Picture of virus under microscope

Research under the microscope...

The Strathprints institutional repository is a digital archive of University of Strathclyde research outputs.

Strathprints serves world leading Open Access research by the University of Strathclyde, including research by the Strathclyde Institute of Pharmacy and Biomedical Sciences (SIPBS), where research centres such as the Industrial Biotechnology Innovation Centre (IBioIC), the Cancer Research UK Formulation Unit, SeaBioTech and the Centre for Biophotonics are based.

Explore SIPBS research

A finite element procedure for rigorous numerical enclosures on the limit load in the analysis of multibody structures

Mihai, L. Angela and Ainsworth, Mark (2009) A finite element procedure for rigorous numerical enclosures on the limit load in the analysis of multibody structures. Computer Methods in Applied Mechanics and Engineering, 199 (1-4). pp. 48-60.

Full text not available in this repository. (Request a copy from the Strathclyde author)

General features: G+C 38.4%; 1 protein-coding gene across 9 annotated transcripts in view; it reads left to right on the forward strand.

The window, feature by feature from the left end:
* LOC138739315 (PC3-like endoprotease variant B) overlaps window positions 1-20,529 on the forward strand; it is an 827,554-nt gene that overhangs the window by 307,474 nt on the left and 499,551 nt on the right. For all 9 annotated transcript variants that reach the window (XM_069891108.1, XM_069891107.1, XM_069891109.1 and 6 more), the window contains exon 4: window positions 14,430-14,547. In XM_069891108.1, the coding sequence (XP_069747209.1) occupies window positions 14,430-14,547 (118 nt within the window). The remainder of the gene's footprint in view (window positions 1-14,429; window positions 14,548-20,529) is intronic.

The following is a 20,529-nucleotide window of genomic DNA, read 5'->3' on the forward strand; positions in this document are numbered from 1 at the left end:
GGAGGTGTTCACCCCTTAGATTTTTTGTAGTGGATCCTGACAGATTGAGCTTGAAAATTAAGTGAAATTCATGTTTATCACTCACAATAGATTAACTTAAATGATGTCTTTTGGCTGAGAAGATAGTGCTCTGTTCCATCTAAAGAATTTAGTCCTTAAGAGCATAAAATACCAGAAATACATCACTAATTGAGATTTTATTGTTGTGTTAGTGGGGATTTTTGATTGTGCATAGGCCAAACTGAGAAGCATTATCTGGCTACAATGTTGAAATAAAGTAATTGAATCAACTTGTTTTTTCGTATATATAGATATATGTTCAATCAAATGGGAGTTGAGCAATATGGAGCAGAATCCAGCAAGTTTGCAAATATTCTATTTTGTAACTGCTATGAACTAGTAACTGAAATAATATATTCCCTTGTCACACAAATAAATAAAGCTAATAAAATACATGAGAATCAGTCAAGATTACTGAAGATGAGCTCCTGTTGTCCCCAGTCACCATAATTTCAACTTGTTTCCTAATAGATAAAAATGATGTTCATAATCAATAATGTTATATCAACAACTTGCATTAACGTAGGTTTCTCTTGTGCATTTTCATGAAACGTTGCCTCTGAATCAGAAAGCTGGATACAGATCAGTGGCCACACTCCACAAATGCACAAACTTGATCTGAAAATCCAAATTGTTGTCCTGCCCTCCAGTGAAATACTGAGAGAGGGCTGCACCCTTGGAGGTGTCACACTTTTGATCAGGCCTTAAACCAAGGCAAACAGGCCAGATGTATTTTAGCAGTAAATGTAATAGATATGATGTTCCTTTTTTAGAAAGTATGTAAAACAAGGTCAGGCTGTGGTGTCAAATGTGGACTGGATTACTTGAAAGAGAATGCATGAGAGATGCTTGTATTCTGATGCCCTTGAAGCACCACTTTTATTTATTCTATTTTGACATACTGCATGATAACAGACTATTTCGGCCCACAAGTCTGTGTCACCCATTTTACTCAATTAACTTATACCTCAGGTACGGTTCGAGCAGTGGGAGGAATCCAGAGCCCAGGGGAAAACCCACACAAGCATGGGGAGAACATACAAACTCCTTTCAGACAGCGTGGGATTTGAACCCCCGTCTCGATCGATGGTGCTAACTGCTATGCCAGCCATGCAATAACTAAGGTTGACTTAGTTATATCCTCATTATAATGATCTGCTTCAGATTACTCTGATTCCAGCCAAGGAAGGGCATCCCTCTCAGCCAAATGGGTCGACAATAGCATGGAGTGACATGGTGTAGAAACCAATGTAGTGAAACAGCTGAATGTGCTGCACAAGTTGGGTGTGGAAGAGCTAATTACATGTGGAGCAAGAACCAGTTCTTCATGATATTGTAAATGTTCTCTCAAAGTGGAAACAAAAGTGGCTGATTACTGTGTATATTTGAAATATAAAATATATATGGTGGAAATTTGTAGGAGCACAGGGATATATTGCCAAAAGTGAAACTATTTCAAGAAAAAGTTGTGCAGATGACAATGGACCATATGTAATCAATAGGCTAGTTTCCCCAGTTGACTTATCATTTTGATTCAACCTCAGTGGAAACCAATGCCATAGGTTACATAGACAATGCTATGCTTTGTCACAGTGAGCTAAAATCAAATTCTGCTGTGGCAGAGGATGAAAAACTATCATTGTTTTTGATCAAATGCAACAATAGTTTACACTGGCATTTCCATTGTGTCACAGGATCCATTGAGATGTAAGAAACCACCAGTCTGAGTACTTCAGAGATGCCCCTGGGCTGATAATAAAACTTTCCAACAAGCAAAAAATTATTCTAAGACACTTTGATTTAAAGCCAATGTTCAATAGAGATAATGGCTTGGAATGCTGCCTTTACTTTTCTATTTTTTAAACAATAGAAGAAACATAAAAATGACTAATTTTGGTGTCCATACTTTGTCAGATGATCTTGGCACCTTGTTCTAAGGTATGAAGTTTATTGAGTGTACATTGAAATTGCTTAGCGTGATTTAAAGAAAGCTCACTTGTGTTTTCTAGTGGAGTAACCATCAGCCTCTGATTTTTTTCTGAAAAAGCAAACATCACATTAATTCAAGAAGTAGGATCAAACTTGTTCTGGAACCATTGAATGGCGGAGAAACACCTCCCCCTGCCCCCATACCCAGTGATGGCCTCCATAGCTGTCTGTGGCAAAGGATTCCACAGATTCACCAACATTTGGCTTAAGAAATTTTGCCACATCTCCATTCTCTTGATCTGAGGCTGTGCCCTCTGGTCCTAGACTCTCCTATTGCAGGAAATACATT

Abstract

A rigorous finite element numerical procedure is proposed for the computation of guaranteed lower and upper bounds for the limit load of failure in a system of linear-elastic blocks in mutual non-penetrative contact with given friction. First the static and kinematic principles are formulated as continuous optimization problems and existence of a solution to the corresponding limit load problems at the infinite dimensional level is established. Two numerical approaches are devised, one for each limit load problem, to obtain actual numerical bounds on the unique critical load. The first approach uses the static limit load problem involving stresses in conjunction with a non-standard conforming finite element method to obtain a linear program from which one can derive a lower (safe) bound for the limit load and an expression for the corresponding stress field. The second approach uses the kinematic limit load problem to obtain a linear optimization problem from which one can determine an upper (unsafe) bound for the limit load and an expression for the failure mode. Together, these procedures give rise to rigorous numerical enclosures on the limit load.